Intel's Haswell-Y promises PC performance in tablets

Intel's Haswell-Y promises PC performance in tablets

Summary: The latest Y Series processors use so little power that they are now a viable option for fanless tablets and 2-in-1 devices. HP is the first to announce a 2-in-1 with the latest Haswell-Y chip, but will others follow?

Haswell-Y Header

Lately Intel has been focused on its Atom processor and tablets, but there’s another new chip in its family that could prove to be equally important. The latest Haswell-Y processors use so little power that they are now a viable option for tablets and 2-in-1 devices.

The focus on power efficiency in Core processors is nothing new. Even before laptop shipments eclipsed desktops for the first time five years ago, Intel began working on power and it has long offered a line of low-voltage Core processors--typically rated at around 15 watts compared with 37 watts for standard notebook chips.

At the beginning of the year, Intel announced a new Y Series of ultra low-voltage processors starting with third-generation Ivy Bridge chips that were rated at a maximum 13 watts, but used as little as 7 watts in typical tablet usage scenarios (something Intel calls Scenario Design Power or SDP). Later in the year it rolled out an updated fourth-generation Haswell-Y family shrinking the SDP down to 6 watts with a maximum power rating of 11.5 watts.The latest batch, which Intel announced in July but is only now becoming available, use only 4.5 watts (though they are still rated at 11.5 watts on certain notebook workloads).

That might not sound like a huge difference. But it is significant because it means that Core processors can be used, for the first time, in 2-in-1 devices and tablets that do not need a fan for cooling. That means thinner, lighter and quieter devices--with performance comparable to a PC, but with battery life that is more like a tablet.

So far there are three of these 4.5-watt Haswell-Y dual-cores (four threads). The entry-level Core i3-4012Y has a base frequency of 1.5GHz and does not support turbo mode. The Core i5-4202Y and the i5-4302Y are similar--both have a base frequency of 1.6GHz though the 4302Y can turbo slightly higher--but the latter also supports Intel’s vPro, a set of features for businesses.

The next-generation Broadwell processor, which is manufactured on a more advanced process and also due out next year, should push power and performance per watt even further. At the INtel Developer Forum earlier this month, the company showed a slide indicating that the next-generation Y Series will bring the total system power-including component ts such as the display, memory and SSD--down to around 10 watts on fairly intensive tasks.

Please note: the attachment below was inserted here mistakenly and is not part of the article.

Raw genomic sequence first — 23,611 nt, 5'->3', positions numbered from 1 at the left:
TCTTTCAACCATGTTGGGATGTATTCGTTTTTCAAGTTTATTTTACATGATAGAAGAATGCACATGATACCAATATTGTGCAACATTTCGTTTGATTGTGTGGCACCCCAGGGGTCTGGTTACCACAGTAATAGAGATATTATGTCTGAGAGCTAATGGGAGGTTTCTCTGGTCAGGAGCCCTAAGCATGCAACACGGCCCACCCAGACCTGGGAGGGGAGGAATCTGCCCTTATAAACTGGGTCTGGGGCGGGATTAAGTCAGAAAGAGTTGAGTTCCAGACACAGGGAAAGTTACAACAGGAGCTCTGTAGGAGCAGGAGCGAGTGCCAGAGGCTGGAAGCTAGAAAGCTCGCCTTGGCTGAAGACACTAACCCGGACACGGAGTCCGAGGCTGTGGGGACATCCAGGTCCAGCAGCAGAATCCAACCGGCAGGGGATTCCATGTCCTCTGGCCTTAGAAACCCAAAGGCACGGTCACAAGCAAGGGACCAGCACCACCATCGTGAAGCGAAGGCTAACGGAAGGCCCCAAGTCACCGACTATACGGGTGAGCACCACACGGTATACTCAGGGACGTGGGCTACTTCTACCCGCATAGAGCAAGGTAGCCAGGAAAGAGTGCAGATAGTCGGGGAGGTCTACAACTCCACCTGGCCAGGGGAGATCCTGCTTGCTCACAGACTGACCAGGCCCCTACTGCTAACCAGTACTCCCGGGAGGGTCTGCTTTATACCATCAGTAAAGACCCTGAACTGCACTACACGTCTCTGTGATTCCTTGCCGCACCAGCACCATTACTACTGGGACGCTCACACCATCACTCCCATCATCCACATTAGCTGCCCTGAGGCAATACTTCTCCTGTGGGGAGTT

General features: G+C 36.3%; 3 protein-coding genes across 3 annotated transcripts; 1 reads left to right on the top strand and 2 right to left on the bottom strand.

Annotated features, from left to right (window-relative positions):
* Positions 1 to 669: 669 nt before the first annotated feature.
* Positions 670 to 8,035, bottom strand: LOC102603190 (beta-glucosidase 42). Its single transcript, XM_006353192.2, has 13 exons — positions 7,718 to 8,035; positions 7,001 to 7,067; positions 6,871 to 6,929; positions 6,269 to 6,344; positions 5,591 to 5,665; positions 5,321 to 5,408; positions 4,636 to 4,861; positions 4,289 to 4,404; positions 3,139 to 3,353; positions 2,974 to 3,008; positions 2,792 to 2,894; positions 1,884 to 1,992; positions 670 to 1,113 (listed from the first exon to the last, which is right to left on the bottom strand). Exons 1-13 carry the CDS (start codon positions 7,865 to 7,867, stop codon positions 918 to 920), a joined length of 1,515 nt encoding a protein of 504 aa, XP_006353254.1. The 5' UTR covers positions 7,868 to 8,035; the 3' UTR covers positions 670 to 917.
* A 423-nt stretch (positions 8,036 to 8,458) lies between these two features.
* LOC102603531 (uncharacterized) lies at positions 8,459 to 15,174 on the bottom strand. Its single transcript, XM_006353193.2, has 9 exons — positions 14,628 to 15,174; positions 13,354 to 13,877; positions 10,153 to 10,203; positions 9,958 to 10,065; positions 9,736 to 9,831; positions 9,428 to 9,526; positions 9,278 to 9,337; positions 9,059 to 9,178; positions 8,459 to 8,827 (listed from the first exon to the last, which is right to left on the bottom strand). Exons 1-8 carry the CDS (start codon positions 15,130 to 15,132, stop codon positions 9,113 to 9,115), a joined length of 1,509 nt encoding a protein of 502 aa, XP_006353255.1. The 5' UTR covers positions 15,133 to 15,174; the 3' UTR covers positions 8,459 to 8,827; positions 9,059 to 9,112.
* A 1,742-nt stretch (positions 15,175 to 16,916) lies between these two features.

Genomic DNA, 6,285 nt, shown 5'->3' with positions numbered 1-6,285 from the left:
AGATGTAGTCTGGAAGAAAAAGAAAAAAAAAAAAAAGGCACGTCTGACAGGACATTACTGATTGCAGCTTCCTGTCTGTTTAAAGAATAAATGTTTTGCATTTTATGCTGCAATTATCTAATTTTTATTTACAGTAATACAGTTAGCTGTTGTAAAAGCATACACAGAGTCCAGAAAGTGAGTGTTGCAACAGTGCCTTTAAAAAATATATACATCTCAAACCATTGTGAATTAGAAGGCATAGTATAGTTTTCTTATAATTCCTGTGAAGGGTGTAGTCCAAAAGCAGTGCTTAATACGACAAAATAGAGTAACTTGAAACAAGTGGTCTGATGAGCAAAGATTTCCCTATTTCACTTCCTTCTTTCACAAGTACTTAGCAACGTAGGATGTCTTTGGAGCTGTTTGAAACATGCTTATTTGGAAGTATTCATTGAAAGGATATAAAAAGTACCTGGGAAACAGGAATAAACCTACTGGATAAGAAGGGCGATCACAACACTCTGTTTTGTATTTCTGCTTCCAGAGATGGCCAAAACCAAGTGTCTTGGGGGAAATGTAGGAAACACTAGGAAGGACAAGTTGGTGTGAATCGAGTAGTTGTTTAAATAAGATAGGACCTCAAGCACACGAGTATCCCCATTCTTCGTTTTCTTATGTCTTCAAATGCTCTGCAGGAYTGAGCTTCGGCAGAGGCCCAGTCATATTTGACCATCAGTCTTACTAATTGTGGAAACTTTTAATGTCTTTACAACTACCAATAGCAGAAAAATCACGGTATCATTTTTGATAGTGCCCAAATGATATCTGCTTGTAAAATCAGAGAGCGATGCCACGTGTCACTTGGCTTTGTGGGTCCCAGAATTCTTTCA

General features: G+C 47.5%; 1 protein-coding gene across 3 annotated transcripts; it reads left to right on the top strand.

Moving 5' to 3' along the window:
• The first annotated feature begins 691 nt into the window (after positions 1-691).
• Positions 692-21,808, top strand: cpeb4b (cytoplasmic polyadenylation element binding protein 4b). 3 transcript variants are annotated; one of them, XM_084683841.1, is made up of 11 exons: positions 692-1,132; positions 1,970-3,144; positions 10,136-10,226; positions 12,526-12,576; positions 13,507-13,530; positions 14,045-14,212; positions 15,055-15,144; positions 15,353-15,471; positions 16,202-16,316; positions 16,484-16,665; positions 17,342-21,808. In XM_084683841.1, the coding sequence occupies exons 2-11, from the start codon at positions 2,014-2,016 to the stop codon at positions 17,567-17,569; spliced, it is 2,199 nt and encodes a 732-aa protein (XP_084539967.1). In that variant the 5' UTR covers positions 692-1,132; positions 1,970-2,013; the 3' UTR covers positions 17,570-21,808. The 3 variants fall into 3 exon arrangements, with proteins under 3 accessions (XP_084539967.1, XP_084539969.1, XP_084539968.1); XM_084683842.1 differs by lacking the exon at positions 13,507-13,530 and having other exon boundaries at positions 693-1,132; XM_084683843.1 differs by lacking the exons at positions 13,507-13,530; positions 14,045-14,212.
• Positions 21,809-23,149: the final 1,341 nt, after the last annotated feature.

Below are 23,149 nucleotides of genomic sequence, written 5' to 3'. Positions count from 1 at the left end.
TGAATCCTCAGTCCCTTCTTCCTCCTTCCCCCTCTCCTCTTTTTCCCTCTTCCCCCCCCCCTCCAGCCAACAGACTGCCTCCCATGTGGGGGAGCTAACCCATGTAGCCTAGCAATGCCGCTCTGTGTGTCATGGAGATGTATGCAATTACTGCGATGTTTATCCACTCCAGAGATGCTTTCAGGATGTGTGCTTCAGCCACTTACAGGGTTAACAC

Last week announced the first 2-in-1 Ultrabook that will use the latest Haswell-Y processors. The Spectre x2 is a detachable with a 13.3-inch 1920x1080 tablet that weighs 2.1 pounds and a keyboard with two USB 3.0 slots HDMI and an SD card slot that brings the total system weight to 4.3 pounds.It will be available in October strating at $1,100.

[My colleague, Sean Portnoy, has posted more details on HP’s announcements last week.]

Beyond that Haswell-Y hasn’t seen wide adoption yet, which is puzzling since it seems like a good option for 2-in-1 devices. The new Surface Pro 2, which Microsoft announced today, would seem to be a great fit for the Core i5-4302Y, for example, but the company instead chose the 15-watt i5-4200U, which offers better performance and still claims to deliver good battery life. It’s hard to tell whether this is because of limited availability of Haswell-Y or other issues such as cost or the board area required. Hardware companies may also be waiting until next year when Microsoft will reportedly release a 64-bit version of Windows 8 that supports the Connected Standby, a set of features that s especially desirable for tablets and hybrids.

With Bay Trail bringing higher performance to the low-power Atom line for tablets and Core processors scaling down to lower power, there’s bound to be a little overlap in the middle. Both compete with ARM-based chips--from companies such as Qualcomm, Samsung and Nvidia--as well as AMD’s Kabini and Temash processors. Ultimately it doesn’t really matter to Intel as long as it makes some headway in mobile. The Spectre x2 looks like a good start, but as with Bay Trail, Intel needs more design wins to show Core can really work in 2-in-1s and tablets.